As in any major upgrade using the package manager to update, for example, from Ubuntu 6.06 to 6.10, there is a danger of something going wrong. It depends on what packages and versions you have installed, if they break dependencies, how you have edited your config files (are they replaced by new stock ones or not, and how that affects the system -- both ways) etc..
Usually the message is: "if you can, do a clean install -- if you can't, use a cd-booted upgrade if available, and only if that is impossible, use package manager update". That's what I recommend: if you had created a separate /home directory when you installed your Ubuntu, you could now just download 6.10 cd, boot from it and install it overwriting the existing installation, but choosing not to format your home partition. That would result in a completely clean update which would work as far as the new distribution version works -- no fear of colliding configuration files or existing packet dependency problems. But usually people just run through their Linux setup and don't create a separate /home directory, and in many cases Linux just creates /home under root, which prevents you from updating the system like I described above.
In this case the next best choice of updating is to boot from the install cd and choose a "upgrade" option from the setup; however I'm not sure if Ubuntu offers that (I haven't checked out the Alternate Install Disc, but I have a feeling Ubuntu does not support this -- Fedora does, for example). So, if you can't back up all your data (for example your complete home directory), do a clean install and then overwrite the existing distribution, nor do you have a separate /home directory (/home in a different partition than root /), then your only choice is -- if you wish to keep your data as safe as possible -- to do an upgrade through apt.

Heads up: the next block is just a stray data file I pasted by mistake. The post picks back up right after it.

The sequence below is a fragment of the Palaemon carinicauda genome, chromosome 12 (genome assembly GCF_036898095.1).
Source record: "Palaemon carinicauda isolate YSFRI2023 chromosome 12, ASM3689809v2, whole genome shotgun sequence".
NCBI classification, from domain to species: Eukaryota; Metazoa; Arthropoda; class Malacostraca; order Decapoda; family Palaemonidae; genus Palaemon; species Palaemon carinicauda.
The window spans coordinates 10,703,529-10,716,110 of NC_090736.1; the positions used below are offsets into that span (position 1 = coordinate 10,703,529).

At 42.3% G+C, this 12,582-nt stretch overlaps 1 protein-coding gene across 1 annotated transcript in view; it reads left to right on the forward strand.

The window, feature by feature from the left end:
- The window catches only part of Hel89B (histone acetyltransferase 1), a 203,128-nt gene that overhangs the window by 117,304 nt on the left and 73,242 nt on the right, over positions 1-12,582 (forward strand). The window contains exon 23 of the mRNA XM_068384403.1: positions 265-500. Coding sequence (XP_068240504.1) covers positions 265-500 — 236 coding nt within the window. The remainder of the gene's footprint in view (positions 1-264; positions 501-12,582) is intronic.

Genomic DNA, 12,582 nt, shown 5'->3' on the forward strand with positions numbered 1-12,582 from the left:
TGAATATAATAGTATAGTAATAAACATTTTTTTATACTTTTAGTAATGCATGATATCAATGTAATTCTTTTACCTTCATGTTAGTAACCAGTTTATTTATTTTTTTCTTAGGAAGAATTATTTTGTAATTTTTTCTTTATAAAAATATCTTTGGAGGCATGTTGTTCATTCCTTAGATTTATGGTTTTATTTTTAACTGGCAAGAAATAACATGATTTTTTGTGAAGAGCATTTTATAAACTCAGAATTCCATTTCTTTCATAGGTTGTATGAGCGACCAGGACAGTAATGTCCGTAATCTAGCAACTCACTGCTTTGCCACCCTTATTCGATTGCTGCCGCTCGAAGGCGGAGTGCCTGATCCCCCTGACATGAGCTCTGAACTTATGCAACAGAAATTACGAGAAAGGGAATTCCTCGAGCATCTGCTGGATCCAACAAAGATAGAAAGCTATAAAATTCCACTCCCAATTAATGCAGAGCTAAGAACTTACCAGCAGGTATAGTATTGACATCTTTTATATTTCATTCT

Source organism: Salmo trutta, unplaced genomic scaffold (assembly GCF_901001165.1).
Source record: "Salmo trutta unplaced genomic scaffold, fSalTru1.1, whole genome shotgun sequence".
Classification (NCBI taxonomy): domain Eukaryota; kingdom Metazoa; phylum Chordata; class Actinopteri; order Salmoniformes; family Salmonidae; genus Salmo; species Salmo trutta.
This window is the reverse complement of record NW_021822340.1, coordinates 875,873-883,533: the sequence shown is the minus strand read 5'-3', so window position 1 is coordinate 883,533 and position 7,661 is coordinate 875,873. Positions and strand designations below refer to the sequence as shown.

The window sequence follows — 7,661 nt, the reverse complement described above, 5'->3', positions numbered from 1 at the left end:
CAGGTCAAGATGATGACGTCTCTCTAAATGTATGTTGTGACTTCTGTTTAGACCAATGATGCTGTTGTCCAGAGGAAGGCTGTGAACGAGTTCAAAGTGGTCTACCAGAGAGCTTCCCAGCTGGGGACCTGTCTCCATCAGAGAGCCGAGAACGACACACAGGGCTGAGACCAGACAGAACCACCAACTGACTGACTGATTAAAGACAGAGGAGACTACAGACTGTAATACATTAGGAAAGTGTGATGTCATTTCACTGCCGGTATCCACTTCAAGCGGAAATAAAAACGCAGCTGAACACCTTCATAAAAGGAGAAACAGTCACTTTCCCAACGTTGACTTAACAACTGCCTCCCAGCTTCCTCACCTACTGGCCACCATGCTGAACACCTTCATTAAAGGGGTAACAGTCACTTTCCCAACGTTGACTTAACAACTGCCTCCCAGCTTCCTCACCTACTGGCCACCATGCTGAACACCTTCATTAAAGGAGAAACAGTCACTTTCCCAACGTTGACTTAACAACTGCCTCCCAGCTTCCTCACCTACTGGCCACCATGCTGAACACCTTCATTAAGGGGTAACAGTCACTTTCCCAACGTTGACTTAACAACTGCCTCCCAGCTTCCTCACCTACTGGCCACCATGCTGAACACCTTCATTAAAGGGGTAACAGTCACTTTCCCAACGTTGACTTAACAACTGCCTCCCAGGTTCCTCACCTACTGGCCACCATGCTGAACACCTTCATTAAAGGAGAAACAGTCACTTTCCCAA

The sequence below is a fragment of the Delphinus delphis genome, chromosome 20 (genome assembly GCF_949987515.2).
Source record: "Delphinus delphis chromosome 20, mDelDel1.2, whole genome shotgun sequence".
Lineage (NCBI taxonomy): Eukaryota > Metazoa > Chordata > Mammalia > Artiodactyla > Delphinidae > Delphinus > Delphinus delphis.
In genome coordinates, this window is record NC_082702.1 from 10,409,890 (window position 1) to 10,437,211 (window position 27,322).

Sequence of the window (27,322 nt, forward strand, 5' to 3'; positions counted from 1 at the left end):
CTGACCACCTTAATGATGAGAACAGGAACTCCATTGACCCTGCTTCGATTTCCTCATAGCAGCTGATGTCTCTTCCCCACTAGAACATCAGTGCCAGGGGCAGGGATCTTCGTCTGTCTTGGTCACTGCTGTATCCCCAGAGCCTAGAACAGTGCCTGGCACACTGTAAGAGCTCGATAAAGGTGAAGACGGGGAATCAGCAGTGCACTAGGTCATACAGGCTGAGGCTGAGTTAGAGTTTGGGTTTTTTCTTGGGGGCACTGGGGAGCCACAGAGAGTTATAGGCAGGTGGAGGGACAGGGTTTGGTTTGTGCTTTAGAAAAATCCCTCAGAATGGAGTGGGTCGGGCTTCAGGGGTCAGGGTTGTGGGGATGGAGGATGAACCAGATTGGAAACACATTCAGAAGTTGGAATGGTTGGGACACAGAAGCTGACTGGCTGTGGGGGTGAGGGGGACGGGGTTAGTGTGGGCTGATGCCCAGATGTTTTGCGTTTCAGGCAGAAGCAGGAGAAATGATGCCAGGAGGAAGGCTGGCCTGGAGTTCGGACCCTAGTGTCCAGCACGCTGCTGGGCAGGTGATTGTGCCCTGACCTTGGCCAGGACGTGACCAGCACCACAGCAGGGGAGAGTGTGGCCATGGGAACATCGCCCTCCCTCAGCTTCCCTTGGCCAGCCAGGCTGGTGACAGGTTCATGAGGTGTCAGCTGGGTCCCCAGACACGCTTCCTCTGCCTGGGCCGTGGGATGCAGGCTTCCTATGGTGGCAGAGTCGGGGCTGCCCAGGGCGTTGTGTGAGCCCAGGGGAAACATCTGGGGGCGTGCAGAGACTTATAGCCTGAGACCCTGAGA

I believe updating trough apt is somewhat safe. By this I mean that it's probable
that either nothing, or only very small things, go wrong. It of course could
be that your system gets trashed, but that's unprobable.
As an example I can mention that a similar upgrade from Fedora Core 4 to 5 could be made using Fedora's package manager yum
, it had similar warnings as you have read, some problems mentioned etc. but I did it on a relatively old Core 4 completely without problems. And even if you had problems, you should be able to fix them, so as long as you don't format anything you are "safe"
you can take a live-cd and burn your data to a safe place any time you like, even if the system died during the upgrade.
Consider what you want; if you don't have a burning need to get some new updates, but you have valuable data that you can't back up (well in that case you should really be able to back it up, so..) or don't want to do such a thing, then keep on using version 6.06. Instead if you are a brave mind, really really want to get the updates and think it's more important than knowing your data is 99,9% safe, just go ahead. I see no reason why you couldn't try. You could run the apt commands first as dry tests
, so that nothing is actually done (i.e. the packages are downloaded, but not installed, the system just "tests to see if it would work"), and if it doesn't produce any big problems, just go ahead and run them the usual way.
If you can't do a clean overwrite-install, go ahead. You're probably just ok, and in case you weren't, borrow your friend's pc and come here and ask how we can fix it up